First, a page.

Why does a nonfiction book need an index?
- Providing an index for your book shows that you value the needs of your readers and believe in the importance of providing easy access to the information buried within the pages. Try to think of an index as a map to the concepts, topics, and names you have so carefully written about.
- A good index provides access to information using different terminology than what you may have used in the book. For example: an author discusses zoology in her book. In addition to creating an index heading for “Zoology,” the indexer might also create the heading “animals, study of,” with either the same page numbers (called double posting), or with a cross-reference: “see” Indexers are experts in figuring out the different words and phrases someone will use to find what they’re looking for.
- A good index will break down large chunks of information, often spanning many pages, into subheadings. This makes it easier for the reader to find what she’s looking for without having to read everything in the broader topic.
- Print indexes and eBook indexes help potential readers (and librarians and professors) decide whether or not to purchase your book. If a book doesn’t have an index, there’s a good chance that a different book will be purchased. Have you ever used the “Look Inside” feature on Amazon? Potential book purchasers use it all the time to evaluate which books to buy, and a book with an index will almost always fare better than one without.
Why do we need an embedded index for our eBooks? Aren’t the search function and print index enough?
- There are different terms for eBook indexes. Linked index, dynamic index, live index, digital index, and embedded index—these terms all refer to an index that has terms or page numbers that can be clicked on to take you directly to the location in the book for that information.
- Although the search function is useful, it can’t take the place of a well-crafted, dynamic index. The index will provide cross-references to related topics, and break down information into subheadings. In addition, the search function will not find information using different terminology. For example, a fitness book may have a section on running. If the reader enters “jogging” into the search bar, it’s quite possible that no results will be found because the author never used the term “jogging.” Indexers are experts at putting themselves in the readers’ shoes, and understanding how they’ll search for information.
- As far as the print index is concerned, static (i.e. not hyperlinked) page numbers are not helpful in Kindles, Nooks, iPads, etc., as navigation to find the pages is slow and cumbersome. In a dynamic index, the user clicks on the page number, and is taken directly to the paragraph where the information is contained, or to the beginning of the page range. Talk about accessibility!
- The other important benefit of an embedded index is related to changes and future editions of the book. In an eBook index the text contains the tags that link the index terms to the place in the text where that information is located. If the book needs revisions down the road, or a future edition is published, those tags move along with the text, so the index links will still be accurate. So, no need to have a new index created from scratch—if material is deleted, the index markers are deleted along with it, and only added material needs to be indexed.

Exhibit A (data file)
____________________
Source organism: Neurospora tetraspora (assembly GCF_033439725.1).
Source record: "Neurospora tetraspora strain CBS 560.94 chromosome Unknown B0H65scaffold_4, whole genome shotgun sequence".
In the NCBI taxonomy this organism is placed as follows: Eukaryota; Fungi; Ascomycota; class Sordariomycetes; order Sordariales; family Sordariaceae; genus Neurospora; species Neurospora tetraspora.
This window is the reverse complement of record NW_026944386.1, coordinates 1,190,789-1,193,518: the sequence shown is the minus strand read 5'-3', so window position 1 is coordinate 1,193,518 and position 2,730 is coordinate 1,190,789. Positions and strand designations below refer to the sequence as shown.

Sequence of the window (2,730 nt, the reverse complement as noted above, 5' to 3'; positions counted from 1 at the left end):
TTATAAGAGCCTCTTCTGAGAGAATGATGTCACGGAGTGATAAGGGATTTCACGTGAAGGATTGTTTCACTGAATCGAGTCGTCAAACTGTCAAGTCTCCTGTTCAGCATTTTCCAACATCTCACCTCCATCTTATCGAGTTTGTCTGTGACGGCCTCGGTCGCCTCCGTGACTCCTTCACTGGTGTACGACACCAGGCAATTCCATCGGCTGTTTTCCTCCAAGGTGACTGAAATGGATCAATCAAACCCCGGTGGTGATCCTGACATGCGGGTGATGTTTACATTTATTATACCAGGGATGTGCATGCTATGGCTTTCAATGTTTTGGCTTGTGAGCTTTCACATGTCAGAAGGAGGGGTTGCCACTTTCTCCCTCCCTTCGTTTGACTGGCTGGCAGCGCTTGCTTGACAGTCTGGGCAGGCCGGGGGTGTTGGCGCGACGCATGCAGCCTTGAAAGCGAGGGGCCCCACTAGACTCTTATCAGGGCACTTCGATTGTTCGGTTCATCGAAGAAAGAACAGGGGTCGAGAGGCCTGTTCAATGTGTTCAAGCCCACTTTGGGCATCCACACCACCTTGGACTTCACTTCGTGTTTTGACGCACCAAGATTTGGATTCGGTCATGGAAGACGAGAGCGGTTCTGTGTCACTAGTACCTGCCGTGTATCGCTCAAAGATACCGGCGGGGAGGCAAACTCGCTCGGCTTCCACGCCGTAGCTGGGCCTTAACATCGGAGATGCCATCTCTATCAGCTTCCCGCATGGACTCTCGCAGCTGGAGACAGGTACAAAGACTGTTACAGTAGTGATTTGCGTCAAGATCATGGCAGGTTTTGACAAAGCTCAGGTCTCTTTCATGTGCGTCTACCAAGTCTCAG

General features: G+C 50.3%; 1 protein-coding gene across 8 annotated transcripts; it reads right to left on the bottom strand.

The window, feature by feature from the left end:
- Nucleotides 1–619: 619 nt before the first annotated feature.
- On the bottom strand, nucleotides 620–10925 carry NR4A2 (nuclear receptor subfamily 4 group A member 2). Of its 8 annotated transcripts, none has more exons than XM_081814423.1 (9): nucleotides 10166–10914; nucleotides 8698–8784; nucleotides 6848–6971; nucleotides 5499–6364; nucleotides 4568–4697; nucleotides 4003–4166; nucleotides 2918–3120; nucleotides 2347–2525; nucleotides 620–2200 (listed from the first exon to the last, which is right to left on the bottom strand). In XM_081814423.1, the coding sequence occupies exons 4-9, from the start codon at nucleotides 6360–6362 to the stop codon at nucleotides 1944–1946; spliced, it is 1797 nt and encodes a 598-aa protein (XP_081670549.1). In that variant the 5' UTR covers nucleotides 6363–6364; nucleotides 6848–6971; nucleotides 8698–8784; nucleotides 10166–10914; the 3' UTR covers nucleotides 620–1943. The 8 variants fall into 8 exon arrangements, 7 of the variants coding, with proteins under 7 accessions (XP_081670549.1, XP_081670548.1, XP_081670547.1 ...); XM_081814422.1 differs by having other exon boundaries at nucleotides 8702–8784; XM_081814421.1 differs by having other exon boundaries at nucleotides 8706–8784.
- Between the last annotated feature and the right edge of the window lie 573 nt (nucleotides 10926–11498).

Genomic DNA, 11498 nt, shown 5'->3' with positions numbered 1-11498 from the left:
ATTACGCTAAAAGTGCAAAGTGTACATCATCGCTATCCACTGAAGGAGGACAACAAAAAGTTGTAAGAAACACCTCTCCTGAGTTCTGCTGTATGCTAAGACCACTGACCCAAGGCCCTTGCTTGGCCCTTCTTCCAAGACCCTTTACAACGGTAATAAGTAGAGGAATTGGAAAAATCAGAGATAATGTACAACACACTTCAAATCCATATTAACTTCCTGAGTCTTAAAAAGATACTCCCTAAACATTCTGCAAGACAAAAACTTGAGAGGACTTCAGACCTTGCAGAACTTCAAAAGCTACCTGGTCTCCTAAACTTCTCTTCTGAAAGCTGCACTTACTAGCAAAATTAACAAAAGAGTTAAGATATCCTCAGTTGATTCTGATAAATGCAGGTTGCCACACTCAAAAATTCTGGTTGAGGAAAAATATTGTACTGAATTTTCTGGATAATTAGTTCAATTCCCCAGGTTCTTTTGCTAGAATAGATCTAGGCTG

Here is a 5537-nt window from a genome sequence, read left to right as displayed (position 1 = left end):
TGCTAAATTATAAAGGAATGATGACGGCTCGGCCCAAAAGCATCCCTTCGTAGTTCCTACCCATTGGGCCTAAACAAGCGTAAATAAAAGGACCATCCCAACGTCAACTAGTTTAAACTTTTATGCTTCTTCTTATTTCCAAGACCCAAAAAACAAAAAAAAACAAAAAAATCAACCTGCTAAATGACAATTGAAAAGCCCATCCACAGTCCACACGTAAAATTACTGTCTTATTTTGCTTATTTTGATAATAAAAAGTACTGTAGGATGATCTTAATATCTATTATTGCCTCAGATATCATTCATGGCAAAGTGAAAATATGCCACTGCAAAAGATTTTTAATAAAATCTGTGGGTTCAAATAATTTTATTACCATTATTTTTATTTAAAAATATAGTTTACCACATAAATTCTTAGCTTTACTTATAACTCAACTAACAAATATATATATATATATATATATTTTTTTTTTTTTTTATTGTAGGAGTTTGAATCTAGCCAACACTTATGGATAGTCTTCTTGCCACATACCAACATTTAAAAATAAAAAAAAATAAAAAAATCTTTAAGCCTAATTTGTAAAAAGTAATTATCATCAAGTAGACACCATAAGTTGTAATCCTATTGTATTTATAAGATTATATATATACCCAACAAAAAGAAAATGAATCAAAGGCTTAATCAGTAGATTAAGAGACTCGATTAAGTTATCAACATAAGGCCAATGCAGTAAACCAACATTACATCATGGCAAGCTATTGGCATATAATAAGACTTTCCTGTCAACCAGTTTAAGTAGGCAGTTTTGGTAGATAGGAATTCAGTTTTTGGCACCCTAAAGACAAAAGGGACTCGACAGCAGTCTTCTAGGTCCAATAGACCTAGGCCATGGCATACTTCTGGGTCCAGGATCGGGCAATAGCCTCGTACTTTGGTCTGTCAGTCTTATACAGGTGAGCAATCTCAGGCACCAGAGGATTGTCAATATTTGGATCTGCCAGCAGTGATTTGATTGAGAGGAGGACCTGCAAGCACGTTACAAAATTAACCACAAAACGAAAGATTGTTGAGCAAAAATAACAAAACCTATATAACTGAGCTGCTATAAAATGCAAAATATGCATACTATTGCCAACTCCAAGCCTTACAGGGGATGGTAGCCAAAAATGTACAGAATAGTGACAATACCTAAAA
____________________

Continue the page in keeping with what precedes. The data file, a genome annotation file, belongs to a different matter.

Many authors create their own indexes… why is it better to hire a professional indexer?
- The biggest consideration here is the quality of the resulting index. Most authors don’t have the training or the specialized software to create a quality, professional index. Aside from this, a professionally trained indexer will look at the material with a fresh perspective and with an unbiased eye, and can determine what the users will be looking for and what terminology they’ll be using. Authors should not proofread their own material, why should they be expected to write the index?
- The indexing process will likely take an author much longer than it would an experienced indexer. Would this time be better spent on publicity and marketing … or even working on the next book?
Can a computer generate the index?
- A computer will create a concordance, which is a far cry from an index. A concordance is just a list of words in the book, along with their page numbers. An indexer will point out relationships between concepts and also create entries (headings and subheadings) using alternate terminology that may not be used in the book. Page ranges and relevant subentries will point to, and break down, large or widespread chunks of information. A computer-generated index or concordance can’t do any of these things, and will be more frustrating than helpful to your reader.
How much will this cost?
- This will vary from indexer to indexer, but it depends even more on the content itself. Most indexers charge a per-indexable-page rate. An indexable page is any page containing information that might belong in the index. This generally excludes front matter and back matter, and of course, blank pages. Factors that will affect the price include word count per page, density of information, and the level of detail desired.
- Most indexers will ask for a sample of pages—perhaps a chapter or two from the book—in order to quote a price.
- Additional charges are usually applied for rush work, but that varies according to the individual indexer.
The bottom line: The investment of a well-crafted, dynamic index adds considerable value to the product.